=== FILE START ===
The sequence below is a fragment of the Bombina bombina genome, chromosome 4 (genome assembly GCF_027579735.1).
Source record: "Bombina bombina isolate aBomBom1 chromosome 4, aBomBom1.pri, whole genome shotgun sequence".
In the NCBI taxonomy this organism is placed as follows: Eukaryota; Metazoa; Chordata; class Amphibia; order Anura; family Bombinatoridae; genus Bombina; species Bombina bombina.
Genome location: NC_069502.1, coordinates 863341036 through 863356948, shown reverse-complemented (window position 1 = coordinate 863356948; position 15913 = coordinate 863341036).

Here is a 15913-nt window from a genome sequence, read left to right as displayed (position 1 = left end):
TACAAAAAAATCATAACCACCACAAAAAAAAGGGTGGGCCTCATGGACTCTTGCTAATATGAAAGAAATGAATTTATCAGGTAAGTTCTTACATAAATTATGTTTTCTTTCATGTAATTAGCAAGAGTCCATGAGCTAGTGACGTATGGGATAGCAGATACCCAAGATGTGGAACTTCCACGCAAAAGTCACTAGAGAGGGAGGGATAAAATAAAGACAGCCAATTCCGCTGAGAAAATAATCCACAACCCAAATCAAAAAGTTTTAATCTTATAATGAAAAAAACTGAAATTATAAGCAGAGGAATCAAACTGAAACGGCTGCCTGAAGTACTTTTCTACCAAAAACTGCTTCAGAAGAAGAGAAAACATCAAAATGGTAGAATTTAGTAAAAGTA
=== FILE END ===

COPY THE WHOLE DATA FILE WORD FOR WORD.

The sequence below is a fragment of the Bombina bombina genome, chromosome 4 (genome assembly GCF_027579735.1).
Source record: "Bombina bombina isolate aBomBom1 chromosome 4, aBomBom1.pri, whole genome shotgun sequence".
In the NCBI taxonomy this organism is placed as follows: Eukaryota; Metazoa; Chordata; class Amphibia; order Anura; family Bombinatoridae; genus Bombina; species Bombina bombina.
Genome location: NC_069502.1, coordinates 863341036 through 863356948, shown reverse-complemented (window position 1 = coordinate 863356948; position 15913 = coordinate 863341036).

Here is a 15913-nt window from a genome sequence, read left to right as displayed (position 1 = left end):
TACAAAAAAATCATAACCACCACAAAAAAAAGGGTGGGCCTCATGGACTCTTGCTAATATGAAAGAAATGAATTTATCAGGTAAGTTCTTACATAAATTATGTTTTCTTTCATGTAATTAGCAAGAGTCCATGAGCTAGTGACGTATGGGATAGCAGATACCCAAGATGTGGAACTTCCACGCAAAAGTCACTAGAGAGGGAGGGATAAAATAAAGACAGCCAATTCCGCTGAGAAAATAATCCACAACCCAAATCAAAAAGTTTTAATCTTATAATGAAAAAAACTGAAATTATAAGCAGAGGAATCAAACTGAAACGGCTGCCTGAAGTACTTTTCTACCAAAAACTGCTTCAGAAGAAGAGAAAACATCAAAATGGTAGAATTTAGTAAAAGTA